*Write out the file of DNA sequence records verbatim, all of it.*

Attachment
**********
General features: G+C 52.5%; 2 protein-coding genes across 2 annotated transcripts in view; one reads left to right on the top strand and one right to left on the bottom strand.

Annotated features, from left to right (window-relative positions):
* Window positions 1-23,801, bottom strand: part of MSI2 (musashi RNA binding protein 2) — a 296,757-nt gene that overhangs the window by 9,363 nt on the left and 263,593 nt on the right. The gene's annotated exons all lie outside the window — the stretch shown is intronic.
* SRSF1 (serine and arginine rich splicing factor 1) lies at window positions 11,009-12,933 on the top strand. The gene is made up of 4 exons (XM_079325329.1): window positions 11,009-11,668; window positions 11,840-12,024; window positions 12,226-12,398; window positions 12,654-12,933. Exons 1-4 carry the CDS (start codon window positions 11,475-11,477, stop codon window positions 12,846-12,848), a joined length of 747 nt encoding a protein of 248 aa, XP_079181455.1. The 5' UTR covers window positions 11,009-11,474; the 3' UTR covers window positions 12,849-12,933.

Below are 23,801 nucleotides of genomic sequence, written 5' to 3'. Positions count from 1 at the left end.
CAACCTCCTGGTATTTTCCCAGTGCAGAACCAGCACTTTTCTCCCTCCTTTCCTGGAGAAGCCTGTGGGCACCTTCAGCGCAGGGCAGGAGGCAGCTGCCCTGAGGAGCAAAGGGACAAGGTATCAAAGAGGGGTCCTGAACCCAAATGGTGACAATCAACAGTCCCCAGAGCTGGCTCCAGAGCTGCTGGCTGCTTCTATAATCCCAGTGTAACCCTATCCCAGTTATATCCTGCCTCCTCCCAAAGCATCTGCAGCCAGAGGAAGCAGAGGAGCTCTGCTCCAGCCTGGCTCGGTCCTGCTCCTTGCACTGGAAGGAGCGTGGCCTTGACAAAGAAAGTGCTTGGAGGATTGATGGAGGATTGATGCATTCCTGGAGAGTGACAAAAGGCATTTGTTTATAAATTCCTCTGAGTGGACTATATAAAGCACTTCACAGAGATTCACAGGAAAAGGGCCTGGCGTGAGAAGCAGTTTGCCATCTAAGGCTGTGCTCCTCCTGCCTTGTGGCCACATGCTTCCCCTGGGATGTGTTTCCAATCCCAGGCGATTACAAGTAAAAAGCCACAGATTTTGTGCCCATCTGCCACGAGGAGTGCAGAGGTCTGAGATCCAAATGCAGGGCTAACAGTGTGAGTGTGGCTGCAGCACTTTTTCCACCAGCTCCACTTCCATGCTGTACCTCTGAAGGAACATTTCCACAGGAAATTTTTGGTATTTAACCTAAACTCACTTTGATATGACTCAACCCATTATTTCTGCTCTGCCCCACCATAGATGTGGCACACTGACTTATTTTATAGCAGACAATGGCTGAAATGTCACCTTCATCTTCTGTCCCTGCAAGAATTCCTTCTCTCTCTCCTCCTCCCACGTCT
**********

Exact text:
General features: G+C 52.5%; 2 protein-coding genes across 2 annotated transcripts in view; one reads left to right on the top strand and one right to left on the bottom strand.

Annotated features, from left to right (window-relative positions):
* Window positions 1-23,801, bottom strand: part of MSI2 (musashi RNA binding protein 2) — a 296,757-nt gene that overhangs the window by 9,363 nt on the left and 263,593 nt on the right. The gene's annotated exons all lie outside the window — the stretch shown is intronic.
* SRSF1 (serine and arginine rich splicing factor 1) lies at window positions 11,009-12,933 on the top strand. The gene is made up of 4 exons (XM_079325329.1): window positions 11,009-11,668; window positions 11,840-12,024; window positions 12,226-12,398; window positions 12,654-12,933. Exons 1-4 carry the CDS (start codon window positions 11,475-11,477, stop codon window positions 12,846-12,848), a joined length of 747 nt encoding a protein of 248 aa, XP_079181455.1. The 5' UTR covers window positions 11,009-11,474; the 3' UTR covers window positions 12,849-12,933.

Below are 23,801 nucleotides of genomic sequence, written 5' to 3'. Positions count from 1 at the left end.
CAACCTCCTGGTATTTTCCCAGTGCAGAACCAGCACTTTTCTCCCTCCTTTCCTGGAGAAGCCTGTGGGCACCTTCAGCGCAGGGCAGGAGGCAGCTGCCCTGAGGAGCAAAGGGACAAGGTATCAAAGAGGGGTCCTGAACCCAAATGGTGACAATCAACAGTCCCCAGAGCTGGCTCCAGAGCTGCTGGCTGCTTCTATAATCCCAGTGTAACCCTATCCCAGTTATATCCTGCCTCCTCCCAAAGCATCTGCAGCCAGAGGAAGCAGAGGAGCTCTGCTCCAGCCTGGCTCGGTCCTGCTCCTTGCACTGGAAGGAGCGTGGCCTTGACAAAGAAAGTGCTTGGAGGATTGATGGAGGATTGATGCATTCCTGGAGAGTGACAAAAGGCATTTGTTTATAAATTCCTCTGAGTGGACTATATAAAGCACTTCACAGAGATTCACAGGAAAAGGGCCTGGCGTGAGAAGCAGTTTGCCATCTAAGGCTGTGCTCCTCCTGCCTTGTGGCCACATGCTTCCCCTGGGATGTGTTTCCAATCCCAGGCGATTACAAGTAAAAAGCCACAGATTTTGTGCCCATCTGCCACGAGGAGTGCAGAGGTCTGAGATCCAAATGCAGGGCTAACAGTGTGAGTGTGGCTGCAGCACTTTTTCCACCAGCTCCACTTCCATGCTGTACCTCTGAAGGAACATTTCCACAGGAAATTTTTGGTATTTAACCTAAACTCACTTTGATATGACTCAACCCATTATTTCTGCTCTGCCCCACCATAGATGTGGCACACTGACTTATTTTATAGCAGACAATGGCTGAAATGTCACCTTCATCTTCTGTCCCTGCAAGAATTCCTTCTCTCTCTCCTCCTCCCACGTCT